heavy rain, sometimes with the wind blowing. But never in wind
like this. Finally, though constantly buffeted, the tent stayed
up in one position. We watched, appalled, as the sea retreated,
pushed back by this incredible force of nature. The beach grew
wider and wider still, with depressions of pooled water soon
dried up by the wind.
As we peered dejectedly out of the tent, we began
to feel like abandoned extras in a scene from some
post-apocalyptic film. There were no people, no animals, no
signs of life. Dried vegetation, like the favoured tumbleweed
in scenes of ghost towns in Western movies, scooted silently
across the deserted road and beach toward the retreating sea.
Even the now clear, azure sky seemed ominous as the wind
shrieked, with no let-up. No wonder all the houses were
shuttered. But where was everybody?
Most of that day was spent securing and re-securing
the tent or playing travel Scrabble inside to try to take our
minds off the wind. I think we opened a can of beans and
finished off the remaining curry for supper that night as we
huddled in the tent.
“Don’t worry,” I assured Barbara, “it’ll blow
But all that blew over was our shelter. Perhaps the
wind subsided slightly during the night, but early the next
morning we woke up tangled in the tent.
After extricating ourselves we checked that
Amandla, low against the wall and secured by rope and
rocks, was still intact. Then we weighted down the canvas tent,
flysheet and all, with our sleeping bags inside, intending to
pitch it again once the wind dropped. Only it
Meanwhile, we staggered around the holiday resort
of Narbonne Plage in the gale, finding no signs of life. It was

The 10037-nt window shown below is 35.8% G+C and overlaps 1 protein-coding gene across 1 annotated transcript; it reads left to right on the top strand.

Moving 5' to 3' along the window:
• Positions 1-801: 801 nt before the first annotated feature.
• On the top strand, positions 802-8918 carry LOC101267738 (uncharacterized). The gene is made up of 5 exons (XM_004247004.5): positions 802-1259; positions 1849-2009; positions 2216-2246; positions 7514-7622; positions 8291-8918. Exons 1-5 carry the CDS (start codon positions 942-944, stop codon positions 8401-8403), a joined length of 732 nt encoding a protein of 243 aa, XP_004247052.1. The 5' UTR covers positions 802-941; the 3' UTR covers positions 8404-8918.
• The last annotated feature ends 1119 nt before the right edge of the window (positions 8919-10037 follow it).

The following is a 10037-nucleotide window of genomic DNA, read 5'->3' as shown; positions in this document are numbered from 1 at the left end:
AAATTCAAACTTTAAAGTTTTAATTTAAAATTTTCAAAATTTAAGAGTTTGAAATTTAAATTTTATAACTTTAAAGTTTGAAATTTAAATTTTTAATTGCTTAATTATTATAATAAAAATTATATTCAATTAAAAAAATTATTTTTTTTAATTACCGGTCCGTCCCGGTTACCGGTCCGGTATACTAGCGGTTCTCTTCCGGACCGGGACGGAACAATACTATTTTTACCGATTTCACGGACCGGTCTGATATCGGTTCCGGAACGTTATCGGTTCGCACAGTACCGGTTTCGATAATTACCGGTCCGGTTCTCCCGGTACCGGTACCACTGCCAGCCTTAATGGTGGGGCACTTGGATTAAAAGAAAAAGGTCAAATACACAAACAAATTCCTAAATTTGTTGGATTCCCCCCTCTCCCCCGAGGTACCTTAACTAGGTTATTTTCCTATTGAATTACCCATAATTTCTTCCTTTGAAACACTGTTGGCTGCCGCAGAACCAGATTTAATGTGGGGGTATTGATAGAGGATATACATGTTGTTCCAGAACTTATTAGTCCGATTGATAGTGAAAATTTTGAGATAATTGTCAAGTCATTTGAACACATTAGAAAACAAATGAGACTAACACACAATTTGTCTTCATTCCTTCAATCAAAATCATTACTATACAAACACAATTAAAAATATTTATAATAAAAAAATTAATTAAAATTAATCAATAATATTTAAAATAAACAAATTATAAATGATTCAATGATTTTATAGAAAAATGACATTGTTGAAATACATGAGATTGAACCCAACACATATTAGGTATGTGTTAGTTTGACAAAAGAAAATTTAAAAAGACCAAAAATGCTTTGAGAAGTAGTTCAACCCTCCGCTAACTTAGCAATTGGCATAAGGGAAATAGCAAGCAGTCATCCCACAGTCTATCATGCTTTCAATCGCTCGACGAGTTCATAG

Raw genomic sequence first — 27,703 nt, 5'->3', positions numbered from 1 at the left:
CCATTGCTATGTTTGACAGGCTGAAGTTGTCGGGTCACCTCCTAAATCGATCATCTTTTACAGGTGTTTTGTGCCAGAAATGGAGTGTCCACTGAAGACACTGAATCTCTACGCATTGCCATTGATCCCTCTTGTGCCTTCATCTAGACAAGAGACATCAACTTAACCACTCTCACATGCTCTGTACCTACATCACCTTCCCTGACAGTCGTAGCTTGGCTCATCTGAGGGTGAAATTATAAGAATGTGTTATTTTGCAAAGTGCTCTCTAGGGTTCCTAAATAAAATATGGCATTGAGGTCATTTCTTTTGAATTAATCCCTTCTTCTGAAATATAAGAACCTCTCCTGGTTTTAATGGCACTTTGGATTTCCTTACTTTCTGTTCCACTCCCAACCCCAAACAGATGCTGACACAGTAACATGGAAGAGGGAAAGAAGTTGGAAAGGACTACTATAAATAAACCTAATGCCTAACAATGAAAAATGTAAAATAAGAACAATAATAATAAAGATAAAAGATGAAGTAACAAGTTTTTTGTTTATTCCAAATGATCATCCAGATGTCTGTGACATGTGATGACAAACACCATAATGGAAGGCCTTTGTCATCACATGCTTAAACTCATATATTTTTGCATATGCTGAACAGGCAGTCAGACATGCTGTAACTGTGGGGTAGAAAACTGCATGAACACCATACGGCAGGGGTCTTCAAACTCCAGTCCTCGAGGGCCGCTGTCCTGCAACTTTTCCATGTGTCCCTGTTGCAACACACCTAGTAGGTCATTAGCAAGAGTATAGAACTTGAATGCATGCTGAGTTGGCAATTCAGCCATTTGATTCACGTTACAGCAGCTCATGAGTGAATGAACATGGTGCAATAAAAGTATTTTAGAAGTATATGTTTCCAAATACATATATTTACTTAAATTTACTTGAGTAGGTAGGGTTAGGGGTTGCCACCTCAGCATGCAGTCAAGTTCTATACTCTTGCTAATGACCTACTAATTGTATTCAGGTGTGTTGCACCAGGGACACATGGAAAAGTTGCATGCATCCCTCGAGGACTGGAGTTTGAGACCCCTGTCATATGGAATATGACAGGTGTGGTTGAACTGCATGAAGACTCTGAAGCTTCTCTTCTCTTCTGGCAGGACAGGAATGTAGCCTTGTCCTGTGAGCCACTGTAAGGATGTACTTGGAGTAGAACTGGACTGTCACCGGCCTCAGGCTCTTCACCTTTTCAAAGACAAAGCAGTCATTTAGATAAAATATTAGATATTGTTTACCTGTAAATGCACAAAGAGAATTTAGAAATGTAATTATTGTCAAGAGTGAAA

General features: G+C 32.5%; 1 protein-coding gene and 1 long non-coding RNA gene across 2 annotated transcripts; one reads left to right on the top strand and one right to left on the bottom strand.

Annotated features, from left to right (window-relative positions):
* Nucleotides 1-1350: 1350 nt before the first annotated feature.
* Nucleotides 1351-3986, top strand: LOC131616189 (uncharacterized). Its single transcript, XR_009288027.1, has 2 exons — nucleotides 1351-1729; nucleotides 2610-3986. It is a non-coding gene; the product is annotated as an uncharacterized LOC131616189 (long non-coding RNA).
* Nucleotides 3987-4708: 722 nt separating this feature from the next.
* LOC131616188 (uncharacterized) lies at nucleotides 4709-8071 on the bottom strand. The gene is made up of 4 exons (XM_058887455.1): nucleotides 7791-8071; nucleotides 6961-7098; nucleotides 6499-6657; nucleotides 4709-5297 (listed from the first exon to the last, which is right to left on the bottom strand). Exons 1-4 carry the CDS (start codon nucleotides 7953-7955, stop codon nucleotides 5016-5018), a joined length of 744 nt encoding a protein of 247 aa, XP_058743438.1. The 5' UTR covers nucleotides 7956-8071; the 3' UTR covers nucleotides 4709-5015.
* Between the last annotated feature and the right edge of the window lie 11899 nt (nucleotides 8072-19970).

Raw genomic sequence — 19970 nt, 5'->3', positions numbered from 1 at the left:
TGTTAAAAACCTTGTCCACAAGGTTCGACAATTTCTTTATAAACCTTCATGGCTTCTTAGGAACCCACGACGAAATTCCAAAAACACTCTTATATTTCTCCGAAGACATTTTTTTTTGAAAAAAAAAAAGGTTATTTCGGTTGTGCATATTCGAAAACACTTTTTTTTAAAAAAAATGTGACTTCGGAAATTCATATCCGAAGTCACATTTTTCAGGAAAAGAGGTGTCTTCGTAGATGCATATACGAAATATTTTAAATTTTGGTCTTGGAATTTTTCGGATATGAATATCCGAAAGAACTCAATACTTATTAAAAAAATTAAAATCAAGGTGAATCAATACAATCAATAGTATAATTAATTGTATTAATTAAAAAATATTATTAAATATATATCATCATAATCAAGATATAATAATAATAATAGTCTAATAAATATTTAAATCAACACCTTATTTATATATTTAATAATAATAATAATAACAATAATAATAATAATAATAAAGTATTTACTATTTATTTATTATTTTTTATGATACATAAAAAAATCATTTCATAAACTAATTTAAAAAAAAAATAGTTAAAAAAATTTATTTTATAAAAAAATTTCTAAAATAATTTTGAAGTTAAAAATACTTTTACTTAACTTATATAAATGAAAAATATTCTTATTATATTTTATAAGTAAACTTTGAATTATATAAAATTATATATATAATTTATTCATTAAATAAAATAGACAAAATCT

weird, quite frightening.
Finally, feeling miserable, we returned to the
beach to look for heavier rocks to hold down the guy ropes,
before again struggling to erect the tent. We probably didn’t
even eat that night, as the Mistral continued to howl around
our now rock-bound shelter.
The next morning we decided that we had to find a
living soul. So we staggered along the deserted streets, heads
down and hats secured, often having to hold on to one another
as we were hit by particularly strong gusts. We chose a
different route from the previous day and, as we reached the
corner of a street, there was evidence of human habitation at
last: a small restaurant, and the door not
Through the glass there seemed to be people. Well,
at least one person.
Arms linked, we stumbled across the road and opened
We were greeted by a look of utter amazement on the
face of the man we had seen, and a gasp from a woman —
presumably his wife — standing behind a counter. We must have
looked a sight in our bright orange anoraks, with the hoods
pulled up over our bush hats and tied down firmly to stop our
headgear from flying away.
We introduced ourselves and tried to describe, in
our unreliable French, how, having come from London in a kayak,
we had ended up in Narbonne Plage.
fou! (It’s crazy!)”
the husband said to his wife in a just-audible
Given the Mistral, it obviously was.